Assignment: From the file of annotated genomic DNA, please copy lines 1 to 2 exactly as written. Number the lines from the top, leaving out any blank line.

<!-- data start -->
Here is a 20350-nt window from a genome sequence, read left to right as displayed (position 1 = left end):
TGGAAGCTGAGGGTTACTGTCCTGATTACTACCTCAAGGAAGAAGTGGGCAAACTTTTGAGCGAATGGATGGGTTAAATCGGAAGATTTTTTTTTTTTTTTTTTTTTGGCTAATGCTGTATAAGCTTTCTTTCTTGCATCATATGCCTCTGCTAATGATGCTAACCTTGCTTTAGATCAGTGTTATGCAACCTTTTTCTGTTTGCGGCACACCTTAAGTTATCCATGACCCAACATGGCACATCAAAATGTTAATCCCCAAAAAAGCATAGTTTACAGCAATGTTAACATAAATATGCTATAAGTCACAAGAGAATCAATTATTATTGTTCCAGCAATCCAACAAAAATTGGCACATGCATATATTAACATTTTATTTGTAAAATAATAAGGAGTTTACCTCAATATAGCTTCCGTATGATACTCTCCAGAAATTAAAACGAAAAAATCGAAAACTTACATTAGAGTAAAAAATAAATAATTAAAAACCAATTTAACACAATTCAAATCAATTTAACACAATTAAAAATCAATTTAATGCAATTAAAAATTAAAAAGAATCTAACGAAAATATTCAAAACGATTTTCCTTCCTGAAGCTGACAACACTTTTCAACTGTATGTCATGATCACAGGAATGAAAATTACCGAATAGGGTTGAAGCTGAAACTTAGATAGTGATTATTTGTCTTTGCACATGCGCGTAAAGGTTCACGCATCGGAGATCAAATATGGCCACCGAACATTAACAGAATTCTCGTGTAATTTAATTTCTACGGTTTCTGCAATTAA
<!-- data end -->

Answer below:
Here is a 20350-nt window from a genome sequence, read left to right as displayed (position 1 = left end):
TGGAAGCTGAGGGTTACTGTCCTGATTACTACCTCAAGGAAGAAGTGGGCAAACTTTTGAGCGAATGGATGGGTTAAATCGGAAGATTTTTTTTTTTTTTTTTTTTTGGCTAATGCTGTATAAGCTTTCTTTCTTGCATCATATGCCTCTGCTAATGATGCTAACCTTGCTTTAGATCAGTGTTATGCAACCTTTTTCTGTTTGCGGCACACCTTAAGTTATCCATGACCCAACATGGCACATCAAAATGTTAATCCCCAAAAAAGCATAGTTTACAGCAATGTTAACATAAATATGCTATAAGTCACAAGAGAATCAATTATTATTGTTCCAGCAATCCAACAAAAATTGGCACATGCATATATTAACATTTTATTTGTAAAATAATAAGGAGTTTACCTCAATATAGCTTCCGTATGATACTCTCCAGAAATTAAAACGAAAAAATCGAAAACTTACATTAGAGTAAAAAATAAATAATTAAAAACCAATTTAACACAATTCAAATCAATTTAACACAATTAAAAATCAATTTAATGCAATTAAAAATTAAAAAGAATCTAACGAAAATATTCAAAACGATTTTCCTTCCTGAAGCTGACAACACTTTTCAACTGTATGTCATGATCACAGGAATGAAAATTACCGAATAGGGTTGAAGCTGAAACTTAGATAGTGATTATTTGTCTTTGCACATGCGCGTAAAGGTTCACGCATCGGAGATCAAATATGGCCACCGAACATTAACAGAATTCTCGTGTAATTTAATTTCTACGGTTTCTGCAATTAA